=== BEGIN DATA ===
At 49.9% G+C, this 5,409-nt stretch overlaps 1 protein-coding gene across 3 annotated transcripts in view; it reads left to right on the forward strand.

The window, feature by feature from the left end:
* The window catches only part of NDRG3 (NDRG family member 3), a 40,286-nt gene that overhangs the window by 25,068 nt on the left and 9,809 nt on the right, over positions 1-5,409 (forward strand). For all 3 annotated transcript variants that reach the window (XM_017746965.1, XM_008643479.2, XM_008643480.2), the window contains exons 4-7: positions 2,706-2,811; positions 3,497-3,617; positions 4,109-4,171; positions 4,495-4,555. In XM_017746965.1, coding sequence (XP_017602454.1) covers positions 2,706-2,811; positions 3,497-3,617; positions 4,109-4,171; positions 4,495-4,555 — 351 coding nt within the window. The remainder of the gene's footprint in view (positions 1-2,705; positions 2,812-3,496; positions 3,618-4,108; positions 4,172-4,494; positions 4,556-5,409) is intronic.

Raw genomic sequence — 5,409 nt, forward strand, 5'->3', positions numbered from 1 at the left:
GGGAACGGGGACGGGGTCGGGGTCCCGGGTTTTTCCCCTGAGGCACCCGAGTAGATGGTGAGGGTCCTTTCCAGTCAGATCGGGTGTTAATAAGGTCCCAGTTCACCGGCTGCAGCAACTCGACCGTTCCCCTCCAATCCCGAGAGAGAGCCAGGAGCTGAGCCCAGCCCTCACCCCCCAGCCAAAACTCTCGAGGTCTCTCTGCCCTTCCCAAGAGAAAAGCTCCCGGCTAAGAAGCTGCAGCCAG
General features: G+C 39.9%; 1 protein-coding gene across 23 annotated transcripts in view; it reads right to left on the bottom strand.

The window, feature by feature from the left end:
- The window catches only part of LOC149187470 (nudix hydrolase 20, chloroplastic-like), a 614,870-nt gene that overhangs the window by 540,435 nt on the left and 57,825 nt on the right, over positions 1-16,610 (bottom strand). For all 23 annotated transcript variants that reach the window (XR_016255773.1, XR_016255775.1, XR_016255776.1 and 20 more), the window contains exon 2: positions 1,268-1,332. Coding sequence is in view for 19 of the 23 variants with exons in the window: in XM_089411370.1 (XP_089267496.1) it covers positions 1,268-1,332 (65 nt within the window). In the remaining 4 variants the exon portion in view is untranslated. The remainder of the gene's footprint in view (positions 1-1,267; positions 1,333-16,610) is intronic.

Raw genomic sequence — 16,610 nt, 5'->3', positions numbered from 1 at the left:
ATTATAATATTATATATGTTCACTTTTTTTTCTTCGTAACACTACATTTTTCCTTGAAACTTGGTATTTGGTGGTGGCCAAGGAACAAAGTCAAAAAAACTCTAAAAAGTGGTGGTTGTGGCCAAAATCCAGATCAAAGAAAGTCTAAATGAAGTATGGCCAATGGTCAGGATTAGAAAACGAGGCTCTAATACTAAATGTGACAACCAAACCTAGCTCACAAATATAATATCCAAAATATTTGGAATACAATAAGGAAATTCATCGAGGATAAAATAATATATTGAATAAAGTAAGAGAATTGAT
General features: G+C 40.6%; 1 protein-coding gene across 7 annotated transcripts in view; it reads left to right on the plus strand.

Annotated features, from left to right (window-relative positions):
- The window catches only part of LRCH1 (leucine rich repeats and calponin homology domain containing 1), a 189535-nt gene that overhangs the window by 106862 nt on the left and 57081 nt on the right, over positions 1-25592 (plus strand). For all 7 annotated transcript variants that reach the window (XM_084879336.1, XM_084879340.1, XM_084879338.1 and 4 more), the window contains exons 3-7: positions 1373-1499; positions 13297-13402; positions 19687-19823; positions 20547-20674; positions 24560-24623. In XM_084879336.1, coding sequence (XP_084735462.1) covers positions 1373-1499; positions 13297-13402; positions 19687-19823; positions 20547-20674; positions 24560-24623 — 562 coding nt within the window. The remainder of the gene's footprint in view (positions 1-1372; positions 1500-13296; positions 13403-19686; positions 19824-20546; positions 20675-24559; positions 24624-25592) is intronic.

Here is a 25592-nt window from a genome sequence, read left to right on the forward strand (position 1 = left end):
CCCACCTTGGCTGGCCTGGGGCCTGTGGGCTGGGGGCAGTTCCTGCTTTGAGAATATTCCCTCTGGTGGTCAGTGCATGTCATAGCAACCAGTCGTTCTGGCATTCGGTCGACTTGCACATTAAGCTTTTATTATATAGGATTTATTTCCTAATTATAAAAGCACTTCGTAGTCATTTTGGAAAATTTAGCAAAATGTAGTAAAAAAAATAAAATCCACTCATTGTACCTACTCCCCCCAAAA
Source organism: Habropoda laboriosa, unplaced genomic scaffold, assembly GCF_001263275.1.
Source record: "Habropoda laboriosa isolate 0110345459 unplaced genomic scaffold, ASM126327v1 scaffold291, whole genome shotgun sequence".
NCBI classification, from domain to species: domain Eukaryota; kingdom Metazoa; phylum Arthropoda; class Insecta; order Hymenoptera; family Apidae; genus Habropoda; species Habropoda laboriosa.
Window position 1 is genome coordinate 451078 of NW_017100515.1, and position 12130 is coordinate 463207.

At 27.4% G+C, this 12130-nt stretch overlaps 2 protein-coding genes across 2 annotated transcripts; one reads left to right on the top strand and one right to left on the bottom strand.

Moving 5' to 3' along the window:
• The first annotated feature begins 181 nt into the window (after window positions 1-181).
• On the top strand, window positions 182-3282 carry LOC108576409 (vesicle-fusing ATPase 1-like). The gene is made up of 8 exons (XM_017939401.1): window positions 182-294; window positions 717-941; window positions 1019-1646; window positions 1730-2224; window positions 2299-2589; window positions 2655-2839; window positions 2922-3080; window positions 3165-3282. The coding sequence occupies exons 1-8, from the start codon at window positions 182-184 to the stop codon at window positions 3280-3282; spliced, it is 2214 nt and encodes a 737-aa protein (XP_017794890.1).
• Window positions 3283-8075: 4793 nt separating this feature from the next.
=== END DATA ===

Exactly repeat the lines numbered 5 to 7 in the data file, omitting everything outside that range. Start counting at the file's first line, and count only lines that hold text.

GGGAACGGGGACGGGGTCGGGGTCCCGGGTTTTTCCCCTGAGGCACCCGAGTAGATGGTGAGGGTCCTTTCCAGTCAGATCGGGTGTTAATAAGGTCCCAGTTCACCGGCTGCAGCAACTCGACCGTTCCCCTCCAATCCCGAGAGAGAGCCAGGAGCTGAGCCCAGCCCTCACCCCCCAGCCAAAACTCTCGAGGTCTCTCTGCCCTTCCCAAGAGAAAAGCTCCCGGCTAAGAAGCTGCAGCCAG
General features: G+C 39.9%; 1 protein-coding gene across 23 annotated transcripts in view; it reads right to left on the bottom strand.

The window, feature by feature from the left end: